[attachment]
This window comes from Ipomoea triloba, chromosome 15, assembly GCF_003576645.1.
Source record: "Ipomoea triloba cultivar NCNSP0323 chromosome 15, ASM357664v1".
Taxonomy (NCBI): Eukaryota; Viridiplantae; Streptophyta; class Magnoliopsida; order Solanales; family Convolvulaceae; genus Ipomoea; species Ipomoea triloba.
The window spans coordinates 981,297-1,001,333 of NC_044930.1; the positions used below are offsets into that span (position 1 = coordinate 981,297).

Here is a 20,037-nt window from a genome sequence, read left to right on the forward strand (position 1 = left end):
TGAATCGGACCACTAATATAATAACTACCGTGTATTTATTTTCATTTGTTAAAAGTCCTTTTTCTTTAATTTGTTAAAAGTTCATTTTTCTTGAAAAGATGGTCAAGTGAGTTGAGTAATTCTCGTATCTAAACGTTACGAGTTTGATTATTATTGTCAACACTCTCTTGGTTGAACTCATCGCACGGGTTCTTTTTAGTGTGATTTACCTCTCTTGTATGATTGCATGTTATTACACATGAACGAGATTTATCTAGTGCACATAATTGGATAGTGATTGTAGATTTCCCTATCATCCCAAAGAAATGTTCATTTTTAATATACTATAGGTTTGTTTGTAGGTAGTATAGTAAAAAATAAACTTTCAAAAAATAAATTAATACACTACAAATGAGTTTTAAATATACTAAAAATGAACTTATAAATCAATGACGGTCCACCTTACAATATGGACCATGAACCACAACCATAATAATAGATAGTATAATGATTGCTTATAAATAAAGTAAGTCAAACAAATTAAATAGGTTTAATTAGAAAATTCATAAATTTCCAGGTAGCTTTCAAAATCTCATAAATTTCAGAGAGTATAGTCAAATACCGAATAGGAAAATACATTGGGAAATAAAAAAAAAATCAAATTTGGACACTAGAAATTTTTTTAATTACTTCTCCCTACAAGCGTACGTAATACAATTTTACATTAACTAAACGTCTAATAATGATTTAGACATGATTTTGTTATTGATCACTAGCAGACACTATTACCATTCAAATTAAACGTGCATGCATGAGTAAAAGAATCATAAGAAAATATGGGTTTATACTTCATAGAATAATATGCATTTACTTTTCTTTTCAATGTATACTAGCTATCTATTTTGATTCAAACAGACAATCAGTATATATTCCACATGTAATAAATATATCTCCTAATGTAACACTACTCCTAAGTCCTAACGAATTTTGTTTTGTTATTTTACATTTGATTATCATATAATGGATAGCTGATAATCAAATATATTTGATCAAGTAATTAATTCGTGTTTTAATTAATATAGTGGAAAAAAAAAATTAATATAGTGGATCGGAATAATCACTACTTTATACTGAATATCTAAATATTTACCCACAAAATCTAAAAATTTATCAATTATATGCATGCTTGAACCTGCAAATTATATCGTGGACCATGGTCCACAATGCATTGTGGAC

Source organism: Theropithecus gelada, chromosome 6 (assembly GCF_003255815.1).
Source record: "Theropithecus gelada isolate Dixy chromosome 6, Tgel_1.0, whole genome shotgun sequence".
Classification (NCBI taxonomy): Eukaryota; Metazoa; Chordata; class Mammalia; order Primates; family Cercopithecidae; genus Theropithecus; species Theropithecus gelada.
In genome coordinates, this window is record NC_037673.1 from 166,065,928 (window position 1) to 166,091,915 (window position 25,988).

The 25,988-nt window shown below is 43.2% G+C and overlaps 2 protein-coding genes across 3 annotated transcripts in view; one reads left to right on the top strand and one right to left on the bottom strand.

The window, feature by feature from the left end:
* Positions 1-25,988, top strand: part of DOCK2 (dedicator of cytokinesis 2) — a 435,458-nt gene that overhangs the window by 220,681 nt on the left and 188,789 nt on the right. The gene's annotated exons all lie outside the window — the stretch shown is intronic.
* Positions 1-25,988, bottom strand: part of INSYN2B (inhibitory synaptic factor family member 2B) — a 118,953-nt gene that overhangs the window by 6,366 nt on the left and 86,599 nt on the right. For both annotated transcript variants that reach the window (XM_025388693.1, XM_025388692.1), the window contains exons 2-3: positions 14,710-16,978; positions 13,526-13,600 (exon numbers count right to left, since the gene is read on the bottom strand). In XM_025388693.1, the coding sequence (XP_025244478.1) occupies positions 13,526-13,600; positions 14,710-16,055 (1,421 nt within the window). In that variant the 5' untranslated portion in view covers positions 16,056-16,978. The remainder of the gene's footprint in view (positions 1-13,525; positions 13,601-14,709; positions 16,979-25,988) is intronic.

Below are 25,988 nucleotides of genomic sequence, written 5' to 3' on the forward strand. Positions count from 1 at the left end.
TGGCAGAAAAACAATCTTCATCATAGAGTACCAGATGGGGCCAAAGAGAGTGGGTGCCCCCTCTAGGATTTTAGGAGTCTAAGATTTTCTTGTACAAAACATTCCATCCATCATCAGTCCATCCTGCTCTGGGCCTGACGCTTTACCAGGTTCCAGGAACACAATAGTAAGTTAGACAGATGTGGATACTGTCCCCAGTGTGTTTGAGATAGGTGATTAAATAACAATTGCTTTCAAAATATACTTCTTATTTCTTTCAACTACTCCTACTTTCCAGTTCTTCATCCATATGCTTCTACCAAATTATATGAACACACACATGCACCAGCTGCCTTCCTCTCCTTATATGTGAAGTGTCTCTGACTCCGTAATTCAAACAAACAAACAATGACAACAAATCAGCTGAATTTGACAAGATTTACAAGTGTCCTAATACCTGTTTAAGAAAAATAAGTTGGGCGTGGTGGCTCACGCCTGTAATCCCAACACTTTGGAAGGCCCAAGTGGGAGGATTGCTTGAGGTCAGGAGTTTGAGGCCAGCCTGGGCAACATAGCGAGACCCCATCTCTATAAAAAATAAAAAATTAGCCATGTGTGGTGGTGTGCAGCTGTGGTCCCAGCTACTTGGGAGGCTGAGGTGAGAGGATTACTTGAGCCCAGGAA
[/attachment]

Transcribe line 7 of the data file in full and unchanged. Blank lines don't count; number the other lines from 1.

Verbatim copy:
Source organism: Theropithecus gelada, chromosome 6 (assembly GCF_003255815.1).